That is the dream of the Burmese people for gaining authentic democracy and human rights for men and women of all ages and all communities. Many women are being sexual abused or are victims of domestic abuse in parts of the country. Only some of the cases reach the courts and there are many cases behind the courts because of the victims’ fear of the criminals and inadequate trust to the courts’ decisions.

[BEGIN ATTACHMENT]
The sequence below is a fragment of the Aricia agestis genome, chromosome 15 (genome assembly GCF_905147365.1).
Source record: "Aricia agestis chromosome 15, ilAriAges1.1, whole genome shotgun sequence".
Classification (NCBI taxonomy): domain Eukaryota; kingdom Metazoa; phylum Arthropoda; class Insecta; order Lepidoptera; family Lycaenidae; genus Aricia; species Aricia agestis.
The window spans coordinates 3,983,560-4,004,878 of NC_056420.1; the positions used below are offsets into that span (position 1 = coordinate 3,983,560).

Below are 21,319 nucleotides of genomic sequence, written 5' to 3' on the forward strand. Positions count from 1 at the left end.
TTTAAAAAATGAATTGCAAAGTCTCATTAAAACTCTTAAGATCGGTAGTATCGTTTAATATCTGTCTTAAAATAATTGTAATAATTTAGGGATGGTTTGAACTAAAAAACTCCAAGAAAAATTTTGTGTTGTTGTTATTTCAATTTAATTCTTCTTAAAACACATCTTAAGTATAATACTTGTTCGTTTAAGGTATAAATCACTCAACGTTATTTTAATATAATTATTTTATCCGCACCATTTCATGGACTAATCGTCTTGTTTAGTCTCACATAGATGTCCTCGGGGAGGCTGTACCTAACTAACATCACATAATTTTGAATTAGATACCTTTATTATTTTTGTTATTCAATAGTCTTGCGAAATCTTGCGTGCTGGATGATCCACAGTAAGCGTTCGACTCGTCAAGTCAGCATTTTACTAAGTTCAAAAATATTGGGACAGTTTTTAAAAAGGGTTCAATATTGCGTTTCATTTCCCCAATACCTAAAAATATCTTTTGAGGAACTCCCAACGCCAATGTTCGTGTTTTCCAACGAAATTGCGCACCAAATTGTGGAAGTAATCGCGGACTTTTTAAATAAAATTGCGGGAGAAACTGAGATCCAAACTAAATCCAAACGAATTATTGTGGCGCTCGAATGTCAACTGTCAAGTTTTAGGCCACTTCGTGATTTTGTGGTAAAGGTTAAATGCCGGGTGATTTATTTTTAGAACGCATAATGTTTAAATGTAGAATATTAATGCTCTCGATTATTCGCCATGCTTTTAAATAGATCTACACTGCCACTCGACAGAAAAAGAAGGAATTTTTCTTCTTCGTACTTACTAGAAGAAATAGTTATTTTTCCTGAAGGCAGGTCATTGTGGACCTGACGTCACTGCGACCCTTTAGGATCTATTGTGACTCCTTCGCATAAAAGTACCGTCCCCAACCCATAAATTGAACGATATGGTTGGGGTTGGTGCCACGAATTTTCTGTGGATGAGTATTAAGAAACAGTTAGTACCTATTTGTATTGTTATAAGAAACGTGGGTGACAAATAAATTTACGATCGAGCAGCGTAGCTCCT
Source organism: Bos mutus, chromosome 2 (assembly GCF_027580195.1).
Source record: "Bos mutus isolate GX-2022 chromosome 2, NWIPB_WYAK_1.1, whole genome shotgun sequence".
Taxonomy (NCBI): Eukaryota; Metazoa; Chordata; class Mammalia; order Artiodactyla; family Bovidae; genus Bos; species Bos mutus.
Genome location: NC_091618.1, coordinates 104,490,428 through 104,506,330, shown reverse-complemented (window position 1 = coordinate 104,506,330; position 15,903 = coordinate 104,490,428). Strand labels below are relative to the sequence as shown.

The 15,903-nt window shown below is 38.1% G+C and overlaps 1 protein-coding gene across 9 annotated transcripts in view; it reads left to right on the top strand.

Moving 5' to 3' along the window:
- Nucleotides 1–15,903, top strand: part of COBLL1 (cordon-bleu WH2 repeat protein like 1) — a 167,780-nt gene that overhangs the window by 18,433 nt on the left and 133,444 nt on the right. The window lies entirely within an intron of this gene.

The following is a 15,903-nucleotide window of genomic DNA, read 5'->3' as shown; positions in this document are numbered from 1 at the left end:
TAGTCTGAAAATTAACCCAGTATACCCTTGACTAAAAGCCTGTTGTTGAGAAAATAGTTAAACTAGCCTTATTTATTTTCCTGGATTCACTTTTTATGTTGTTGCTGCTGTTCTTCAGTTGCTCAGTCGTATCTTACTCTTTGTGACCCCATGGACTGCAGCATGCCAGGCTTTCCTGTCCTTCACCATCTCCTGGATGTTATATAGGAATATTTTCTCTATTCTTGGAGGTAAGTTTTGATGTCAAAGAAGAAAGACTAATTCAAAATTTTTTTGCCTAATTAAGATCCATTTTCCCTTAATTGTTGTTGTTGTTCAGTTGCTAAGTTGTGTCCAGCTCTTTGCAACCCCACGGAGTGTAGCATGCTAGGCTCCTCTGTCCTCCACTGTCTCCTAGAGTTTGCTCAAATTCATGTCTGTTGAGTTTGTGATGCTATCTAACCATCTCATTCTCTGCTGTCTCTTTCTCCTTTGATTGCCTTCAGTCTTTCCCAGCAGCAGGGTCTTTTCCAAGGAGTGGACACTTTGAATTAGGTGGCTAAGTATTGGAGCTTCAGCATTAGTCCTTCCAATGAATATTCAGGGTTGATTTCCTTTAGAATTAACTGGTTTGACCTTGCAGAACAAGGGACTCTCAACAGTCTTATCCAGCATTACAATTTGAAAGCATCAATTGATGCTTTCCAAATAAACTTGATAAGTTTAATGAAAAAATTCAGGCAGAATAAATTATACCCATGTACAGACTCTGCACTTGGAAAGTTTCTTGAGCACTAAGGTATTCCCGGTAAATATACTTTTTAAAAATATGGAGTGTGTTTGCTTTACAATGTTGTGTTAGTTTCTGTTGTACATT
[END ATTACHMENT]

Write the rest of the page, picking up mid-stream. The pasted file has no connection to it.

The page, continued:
I want to talk about a sad story that happened near my village in 1988 after the big demonstrations were stopped by shots to death and arrests. The junta took security seriously around the country, including my neighboring village . People there were farmers and fishermen who are modest and honest It was really unfortunate for the villagers that a military force led by a brutal captain was assigned there. The captain announced an order that all people who passed through their camp had to sing, otherwise those people were acknowledged as enemies and would be shot. People obeyed the order, whether they wanted to or not. One day a group of fishermen passed the camp singing a song. The spirit of cruelty rose from the captain who was drunk and the singing from the innocent villagers who just obeyed his crazy order made him annoyed. He called them before him and beat them with bamboo stick and made them continue singing in pain. One of the men, who I later learned was a relative of my grandfather, fell to the ground. The captain became crazy, telling that man he was not strong enough to be a man. As an extra punishment, he kicked the man ’s stomach violently, still forcing him to go on singing in pain. The man did it until it gradually ended with his last breath. Later he was buried as a normal death. Some people told his family that they could sue the brutal captain because the authorities announced that people can inform the court for the finding of such kind. His family did it and the inspectors came to the village with a doctor. They unburied the corps and checked the body. The result they announced was the victim was dead not because of the torture but because of disease. The last time I heard about that crazy captain was that he became a high official in the military force. When people can trust on democracy in Myanmar, such problems will be settled, I believe. Again, the answer is sharing or transferring power to Daw Aung San Suu Kyi, who is trusted by the people of Burma.